Firstly, traffic lights in NSW all have an ID number on their control box, and a phone number to call in case of faults. I repeatedly rang that number whenever the lights failed to detect me and got various responses, some saying that they would look at it, and some just telling me to get off and cross at the pedestrian lights (my bike is usually heavily loaded and I was reluctant to jump the kerb, not that we really should have to)

Nothing seemed to happen, the lights still failed to trigger for me.

Then one day I was waiting patiently and a car pulled up behind me. I continued waiting and, as I suspected, the driver had less patience than me and drove through a red light on the wrong side of double white lines after less than two cycles of the lights (we still didn't get a green). Anyway, this gave me an idea. The next day I rang the traffic lights fault number and complained that I was a driver waiting behind a bicycle and the lights didn't work.

They were fixed within a week!
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Re: Traffic Lights Which Don't Recognise My Bike....

Postby il padrone » Sun Mar 30, 2014 10:07 pm

Ahah!! Thank you maestro, an answer for many :D
Riding bikes in traffic - what seems dangerous is usually safe; what seems safe is often more dangerous.
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Re: Traffic Lights Which Don't Recognise My Bike....

Postby chucknitro » Mon Mar 31, 2014 6:24 am

maestro wrote: ...snip...


Genius.
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Re: Traffic Lights Which Don't Recognise My Bike....

Postby thecaptn » Mon Mar 31, 2014 6:35 am

Brilliant! I'll do this :lol:
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Re: Traffic Lights Which Don't Recognise My Bike....

Postby outnabike » Mon Mar 31, 2014 9:20 am

ditto maestro ,
I am already formulating a letter and just have to get the right traffic light dept in my area. :D
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Re: Traffic Lights Which Don't Recognise My Bike....

Postby glawrence2000 » Wed Apr 02, 2014 9:16 am

Check your State traffic rules, In NSW (at least this was the case and I'm happy to stand corrected) if a cycle (pushie) doesn't trigger the lights, after two complete cycles you are legal to make the crossing - with caution.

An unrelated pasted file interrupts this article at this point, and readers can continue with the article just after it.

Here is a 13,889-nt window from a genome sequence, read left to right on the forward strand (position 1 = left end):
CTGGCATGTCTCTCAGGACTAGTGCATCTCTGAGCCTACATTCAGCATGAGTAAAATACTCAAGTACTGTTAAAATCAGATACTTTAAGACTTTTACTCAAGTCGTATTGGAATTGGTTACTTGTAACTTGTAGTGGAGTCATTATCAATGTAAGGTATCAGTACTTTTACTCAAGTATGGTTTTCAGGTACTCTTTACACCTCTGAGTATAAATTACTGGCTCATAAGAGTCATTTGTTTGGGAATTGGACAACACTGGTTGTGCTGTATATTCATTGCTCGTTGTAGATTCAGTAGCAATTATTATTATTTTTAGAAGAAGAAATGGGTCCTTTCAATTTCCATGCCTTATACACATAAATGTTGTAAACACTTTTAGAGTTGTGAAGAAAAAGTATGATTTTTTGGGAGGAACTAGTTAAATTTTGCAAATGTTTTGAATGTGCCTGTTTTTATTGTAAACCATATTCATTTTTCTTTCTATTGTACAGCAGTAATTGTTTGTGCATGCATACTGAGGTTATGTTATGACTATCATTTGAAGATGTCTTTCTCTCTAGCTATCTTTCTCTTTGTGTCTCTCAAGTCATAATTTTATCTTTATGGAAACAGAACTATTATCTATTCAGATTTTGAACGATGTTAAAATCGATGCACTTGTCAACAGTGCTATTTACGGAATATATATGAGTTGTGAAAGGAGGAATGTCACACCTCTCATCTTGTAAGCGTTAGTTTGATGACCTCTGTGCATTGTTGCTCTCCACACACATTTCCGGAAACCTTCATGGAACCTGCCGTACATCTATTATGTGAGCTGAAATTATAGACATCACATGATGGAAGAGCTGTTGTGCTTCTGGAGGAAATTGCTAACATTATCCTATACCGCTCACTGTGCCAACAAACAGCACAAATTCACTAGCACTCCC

Slows you down terribly - but at least you're not breaking the law. Proving that you waited two counts of the lights to the fuzz if they showed up mid count may prove interesting however.
My full CF with all very light components doesn't have enough ferrous mass to make a lick of difference to the inductive loops so this is a constant annoyance. I usually push the pedestrian crossing button rather than risk crossing against the lights.
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Re: Traffic Lights Which Don't Recognise My Bike....

Postby human909 » Wed Apr 02, 2014 6:56 pm

glawrence2000 wrote:Check your State traffic rules, In NSW (at least this was the case and I'm happy to stand corrected) if a cycle (pushie) doesn't trigger the lights, after two complete cycles you are legal to make the crossing - with caution.

I can say with 99.9% confidence that this is not and never has been the case.
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Re: Traffic Lights Which Don't Recognise My Bike....

Postby il padrone » Wed Apr 02, 2014 7:16 pm

Hmm.... I can recall police confirming that after one complete cycle of the lights not registering, you would be able to claim the traffic lights were faulty, and proceed when safe.

It's rarely bothered me, have not had to test it with police but on a few occasions, at 11pm or 6am on a Saturday, with empty roads all around, I have gone ahead through a non-detecting red light (this on a full steel bike too).